Citing handling of hours-of-service rules and CSA, Senator vows to reform FMCSA

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FMCSA’s Scott Darling, left, testified before a Senate hearing Wednesday. He defended the agency and its handling of its Compliance, Safety, Accountability program and the public view of carriers’ CSA rankings.FMCSA’s Scott Darling, left, testified before a Senate hearing Wednesday. He defended the agency and its handling of its Compliance, Safety, Accountability program and the public view of carriers’ CSA rankings.

Sen. Deb Fischer this week announced she plans to introduce legislation to reform the Federal Motor Carrier Safety Administration, with the aim of making the agency more under Congressional control, more transparent and more inclusive of trucking industry stakeholders.

The announcement came during an hour-long Senate hearing this week, at which FMCSA’s Acting Administrator Scott Darling testified.

Sen. Deb Fischer at Wednesday’s Senate hearing. Fischer (R-Nebraska) said she plans to introduce legislation to reform FMCSA and its regulatory process.Sen. Deb Fischer at Wednesday’s Senate hearing. Fischer (R-Nebraska) said she plans to introduce legislation to reform FMCSA and its regulatory process.

Fischer (R-Nebraska) said the agency’s handling of the 2013 hours-of-service changes and its reluctance to change the Compliance, Safety, Accountability program despite widespread concerns by all facets of the trucking industry — carriers, brokers, drivers, enforcers, advocacy groups and more — warrant Congressional action.

Some of the FMCSA’s actions over the past years challenge our shared goal of enhancing safety,” Fischer said in her opening remarks. She also referenced a 2014 GAO report that concluded FMCSA’s CSA rankings were inaccurate, costing trucking companies business and leading to other residual effects, such as higher insurance rates for carriers.

“When confronted with these findings, FMCSA completely disregarded GAO’s recommendations to address flaws in FMCSA’s implementation; major stakeholders, including law enforcement, requested that FMCSA remove CSA scores from public view.”

She also questioned the agency’s handling of the 2013 changes to federal hours-of-service rules for truck operators.

“The FMCSA issued the final 34-hour restart rule in 2013 with complete disregard for Congressionally mandated requirements for the study of the rule’s impact,” she said. “When the study was eventually issued several months late, the sample size was not representative of this diverse industry. In addition, serious concerns were raised about the rule’s perverse impact on safety, because in effect it pushed drivers onto the roads during workers’, students’ and families’ morning commutes.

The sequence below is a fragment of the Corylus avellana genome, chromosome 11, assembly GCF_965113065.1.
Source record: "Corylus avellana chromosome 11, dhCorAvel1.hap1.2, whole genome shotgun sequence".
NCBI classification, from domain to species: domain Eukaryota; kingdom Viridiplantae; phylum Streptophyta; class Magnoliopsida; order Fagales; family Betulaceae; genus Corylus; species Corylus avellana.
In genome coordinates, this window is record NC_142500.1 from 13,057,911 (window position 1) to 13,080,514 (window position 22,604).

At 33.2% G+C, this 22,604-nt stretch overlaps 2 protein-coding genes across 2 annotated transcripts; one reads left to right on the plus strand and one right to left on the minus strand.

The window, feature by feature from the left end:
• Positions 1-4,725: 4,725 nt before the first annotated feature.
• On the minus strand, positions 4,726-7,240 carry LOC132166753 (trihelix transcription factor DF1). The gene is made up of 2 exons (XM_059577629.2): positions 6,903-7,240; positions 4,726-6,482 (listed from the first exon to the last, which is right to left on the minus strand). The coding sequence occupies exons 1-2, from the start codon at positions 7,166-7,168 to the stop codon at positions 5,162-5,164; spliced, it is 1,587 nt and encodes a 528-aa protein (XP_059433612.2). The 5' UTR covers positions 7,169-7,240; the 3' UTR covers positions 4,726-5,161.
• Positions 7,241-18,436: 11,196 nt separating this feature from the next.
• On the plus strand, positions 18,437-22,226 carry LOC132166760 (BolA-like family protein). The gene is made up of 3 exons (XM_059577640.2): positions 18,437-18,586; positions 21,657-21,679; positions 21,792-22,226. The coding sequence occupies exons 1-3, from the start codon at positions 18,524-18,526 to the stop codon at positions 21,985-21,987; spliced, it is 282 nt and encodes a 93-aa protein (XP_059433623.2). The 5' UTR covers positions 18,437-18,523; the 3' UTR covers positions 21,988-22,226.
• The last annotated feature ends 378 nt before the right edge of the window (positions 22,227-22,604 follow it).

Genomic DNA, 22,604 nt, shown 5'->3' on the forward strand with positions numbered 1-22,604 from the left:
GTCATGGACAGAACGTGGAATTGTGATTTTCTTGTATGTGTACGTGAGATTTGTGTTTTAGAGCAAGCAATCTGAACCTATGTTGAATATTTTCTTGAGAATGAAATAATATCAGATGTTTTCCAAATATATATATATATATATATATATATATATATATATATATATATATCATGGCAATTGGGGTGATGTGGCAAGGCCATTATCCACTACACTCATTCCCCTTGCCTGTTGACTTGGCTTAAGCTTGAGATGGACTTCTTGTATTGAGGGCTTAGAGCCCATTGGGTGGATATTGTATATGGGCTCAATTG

“Congress must reform the agency to ensure higher levels of trust, collaboration and ultimately more effective regulations to keep our nation’s roads safe,” said Fischer.

Sen. Corey Booker (D-N.J.), however, said he wants regulators and lawmakers to enact more regulations in an attempt to boost truck safety, making mention of the high-profile truck crash involving actor Tracy Morgan, which took place in his home state last June.

“From 2009 to 2012 truck crash injuries increased by 40 percent and fatalities increased 16 percent,” he said. “This is absolutely unacceptable. This cannot simply be the cost of doing business.”

FMCSA’s Scott Darling, however, defended his agency and CSA to the Senate panel.

“The information provided in the SMS data is good data,” said Darling. “It’s the data we use to prioritize our interventions. It’s the data used by the public to make decisions every day. It’s data that I have also heard from carriers that they use to improve their performance.”

He said FMCSA has a continuous improvement team in place working with all stakeholders.

“It takes time to make sure we have a system that works, and we believe we have a system that works today,” said Darling.

Darling also announced his tenure as head of FMCSA ends this month. Click here to read Overdrive’s coverage of that announcement.

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